If you’ve been following me on twitter then you know that I’m already heartbroken about having to leave this land of euphoria (as we’ve been referring to it lately) and I leave in seventeen days.  Writing about it will never do this experience justice, and I almost dread posting on this blog because when I look back to remember what happened and what made me smile, it means that I’m that much closer to coming home.

Don’t get me wrong- I can’t wait to see my family and friends that I’ve missed so dearly.  But as I’ve said, no words will ever do my feelings justice as the dopest semester of my life comes to a close, as each day brings me closer to my flight on December 16th.

If you throw me a follow, you’ll be kept up to date as I work on posts for the next few days about

  • getting tonsillitis in Europe and living to tell the tale
  • my experience at Czech Indepence Day
  • actually learning something in high school (paris recap)
  • kygo in Prague/other fun things post tonsillitis recovery
  • crying myself to sleep everynight thinking about how I have to leave (kidding, but not really)

I had no idea what I was in for coming here, and I mean that in the best way possible.  I’ll leave it at that for now.

In the meantime, I’ve been posting on the CEA blog where you can see my really cool (?) author bio, a picture of me where I look like I’m thirty years old, and my most recent posts (a lot of it overlaps with posts I’ve written about on here, but it is what it is.)

Thursday is Thanksgiving.  I’m not really upset that I’m missing that holiday since I hate traditional Thanksgiving food and would much prefer a margarita and some tacos, but I will miss the company.  I’ll be in class until 9pm, then I’ll probably order a pizza for takeout, in case anyone was wondering.  Think of me, Mom and Dad (and Nana, as you stuff a god forsaken turkey that I won’t be present to complain about this year).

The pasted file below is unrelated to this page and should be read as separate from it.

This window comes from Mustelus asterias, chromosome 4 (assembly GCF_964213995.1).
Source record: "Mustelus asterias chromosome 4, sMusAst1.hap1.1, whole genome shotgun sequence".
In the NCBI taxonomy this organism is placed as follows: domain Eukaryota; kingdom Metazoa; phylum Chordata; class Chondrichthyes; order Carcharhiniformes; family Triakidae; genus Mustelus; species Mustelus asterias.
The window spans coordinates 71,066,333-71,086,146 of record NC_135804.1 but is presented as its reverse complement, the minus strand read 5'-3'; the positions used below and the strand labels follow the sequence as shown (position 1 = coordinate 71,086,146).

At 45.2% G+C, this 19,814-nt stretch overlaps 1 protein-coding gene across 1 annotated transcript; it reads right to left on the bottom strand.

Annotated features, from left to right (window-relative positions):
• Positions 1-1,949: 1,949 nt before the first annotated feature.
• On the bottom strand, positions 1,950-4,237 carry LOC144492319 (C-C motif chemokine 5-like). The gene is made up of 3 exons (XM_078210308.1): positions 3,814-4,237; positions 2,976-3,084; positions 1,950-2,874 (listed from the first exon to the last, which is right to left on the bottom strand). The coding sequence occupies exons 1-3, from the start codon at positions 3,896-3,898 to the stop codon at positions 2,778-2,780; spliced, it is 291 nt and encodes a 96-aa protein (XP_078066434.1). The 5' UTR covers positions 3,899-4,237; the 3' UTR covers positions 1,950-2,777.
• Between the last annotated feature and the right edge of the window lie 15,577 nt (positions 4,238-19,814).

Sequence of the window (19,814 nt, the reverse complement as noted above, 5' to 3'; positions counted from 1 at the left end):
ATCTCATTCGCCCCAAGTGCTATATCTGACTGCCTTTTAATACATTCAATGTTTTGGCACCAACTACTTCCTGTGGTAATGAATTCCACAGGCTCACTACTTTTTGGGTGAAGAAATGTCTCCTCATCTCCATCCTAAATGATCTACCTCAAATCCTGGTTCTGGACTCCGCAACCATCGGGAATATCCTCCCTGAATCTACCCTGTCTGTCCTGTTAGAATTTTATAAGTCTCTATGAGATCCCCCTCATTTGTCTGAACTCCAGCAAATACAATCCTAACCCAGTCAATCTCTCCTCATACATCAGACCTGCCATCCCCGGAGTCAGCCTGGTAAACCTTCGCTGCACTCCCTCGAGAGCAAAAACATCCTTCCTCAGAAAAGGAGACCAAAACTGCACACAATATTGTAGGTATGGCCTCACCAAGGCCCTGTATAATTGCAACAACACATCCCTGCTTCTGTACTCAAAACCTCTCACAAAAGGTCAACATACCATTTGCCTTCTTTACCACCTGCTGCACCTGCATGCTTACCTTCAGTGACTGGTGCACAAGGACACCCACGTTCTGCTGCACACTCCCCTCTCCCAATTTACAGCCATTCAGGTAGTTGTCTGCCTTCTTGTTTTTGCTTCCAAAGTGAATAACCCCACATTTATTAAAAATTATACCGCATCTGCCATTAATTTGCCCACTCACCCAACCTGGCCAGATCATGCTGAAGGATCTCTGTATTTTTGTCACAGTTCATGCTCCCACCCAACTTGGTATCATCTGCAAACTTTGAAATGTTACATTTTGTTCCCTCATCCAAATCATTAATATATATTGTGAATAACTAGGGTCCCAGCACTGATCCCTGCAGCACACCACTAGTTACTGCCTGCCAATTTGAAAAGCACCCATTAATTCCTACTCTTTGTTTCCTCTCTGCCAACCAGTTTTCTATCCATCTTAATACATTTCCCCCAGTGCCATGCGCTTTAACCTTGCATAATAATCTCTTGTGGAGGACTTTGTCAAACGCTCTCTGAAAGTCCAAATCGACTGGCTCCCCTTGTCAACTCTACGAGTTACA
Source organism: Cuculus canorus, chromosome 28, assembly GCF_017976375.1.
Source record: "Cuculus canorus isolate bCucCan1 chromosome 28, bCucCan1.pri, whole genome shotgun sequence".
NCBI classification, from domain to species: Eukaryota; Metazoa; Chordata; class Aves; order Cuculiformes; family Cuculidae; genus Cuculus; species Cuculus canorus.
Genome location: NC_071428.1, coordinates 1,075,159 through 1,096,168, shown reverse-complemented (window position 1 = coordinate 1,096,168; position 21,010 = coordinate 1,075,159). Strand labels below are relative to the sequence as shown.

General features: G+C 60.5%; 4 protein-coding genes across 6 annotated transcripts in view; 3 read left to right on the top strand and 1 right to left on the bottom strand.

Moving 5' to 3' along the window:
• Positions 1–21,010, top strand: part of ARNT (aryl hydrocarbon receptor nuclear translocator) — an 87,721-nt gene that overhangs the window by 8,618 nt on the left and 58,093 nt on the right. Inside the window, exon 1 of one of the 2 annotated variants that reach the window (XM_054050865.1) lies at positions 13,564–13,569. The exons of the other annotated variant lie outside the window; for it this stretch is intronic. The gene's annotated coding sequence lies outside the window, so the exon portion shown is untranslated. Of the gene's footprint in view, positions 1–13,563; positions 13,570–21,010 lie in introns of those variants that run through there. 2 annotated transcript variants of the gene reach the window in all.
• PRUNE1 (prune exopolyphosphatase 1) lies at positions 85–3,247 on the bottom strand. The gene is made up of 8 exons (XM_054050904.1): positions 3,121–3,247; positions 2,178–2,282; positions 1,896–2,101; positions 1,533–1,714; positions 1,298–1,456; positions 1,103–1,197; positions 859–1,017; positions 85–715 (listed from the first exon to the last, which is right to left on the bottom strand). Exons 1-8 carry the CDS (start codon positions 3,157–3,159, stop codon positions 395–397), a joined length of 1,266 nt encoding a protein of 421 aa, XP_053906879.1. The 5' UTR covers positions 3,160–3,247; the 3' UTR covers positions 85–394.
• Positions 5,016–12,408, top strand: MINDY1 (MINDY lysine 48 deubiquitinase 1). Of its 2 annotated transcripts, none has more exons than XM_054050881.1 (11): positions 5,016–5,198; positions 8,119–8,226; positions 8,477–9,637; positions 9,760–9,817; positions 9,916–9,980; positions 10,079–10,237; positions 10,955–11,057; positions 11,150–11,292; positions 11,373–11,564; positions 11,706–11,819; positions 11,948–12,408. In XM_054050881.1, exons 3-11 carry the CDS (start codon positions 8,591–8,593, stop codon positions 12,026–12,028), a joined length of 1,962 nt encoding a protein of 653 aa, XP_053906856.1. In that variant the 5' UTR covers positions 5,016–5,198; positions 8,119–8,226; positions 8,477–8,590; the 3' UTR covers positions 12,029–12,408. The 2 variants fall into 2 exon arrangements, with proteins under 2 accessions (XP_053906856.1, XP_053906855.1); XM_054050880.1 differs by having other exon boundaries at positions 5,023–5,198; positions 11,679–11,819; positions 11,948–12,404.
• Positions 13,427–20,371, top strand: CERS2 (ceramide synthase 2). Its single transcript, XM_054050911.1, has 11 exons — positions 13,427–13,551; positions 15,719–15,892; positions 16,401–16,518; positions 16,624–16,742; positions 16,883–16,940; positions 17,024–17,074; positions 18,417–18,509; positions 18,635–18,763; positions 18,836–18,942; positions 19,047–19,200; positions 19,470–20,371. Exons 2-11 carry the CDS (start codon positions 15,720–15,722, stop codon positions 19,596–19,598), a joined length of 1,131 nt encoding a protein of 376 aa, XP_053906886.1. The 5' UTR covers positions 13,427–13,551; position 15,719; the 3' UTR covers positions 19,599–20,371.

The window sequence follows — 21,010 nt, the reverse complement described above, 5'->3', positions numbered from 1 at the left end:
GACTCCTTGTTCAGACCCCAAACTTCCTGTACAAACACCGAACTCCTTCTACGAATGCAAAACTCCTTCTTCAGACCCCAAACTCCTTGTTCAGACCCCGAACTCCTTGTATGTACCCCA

In other news, tomorrow I’m going to get drinks with a German boy from my night class where I’m the only American. Don’t worry- I didn’t meet him on Tinder.



Nature is Neat!

{We went to Divoká Šárka nature reserve, and it was Pretty Damn Cool}


DCIM101GOPROSo I finally spent about ten straight days in Prague (this is after my one month long bender, traveling through Croatia, Germany, and Poland in between the school week) before departing to France, Ireland, and Spain for our fall break.

Between losing my sanity cause of midterms and living out of a backpack on the weekends, I think I need to sleep for three days straight. But in the true spirit of trying to Carpe Diem everyday, I dragged myself out of bed and into the tundra that Prague has become as we enter the beginning of November.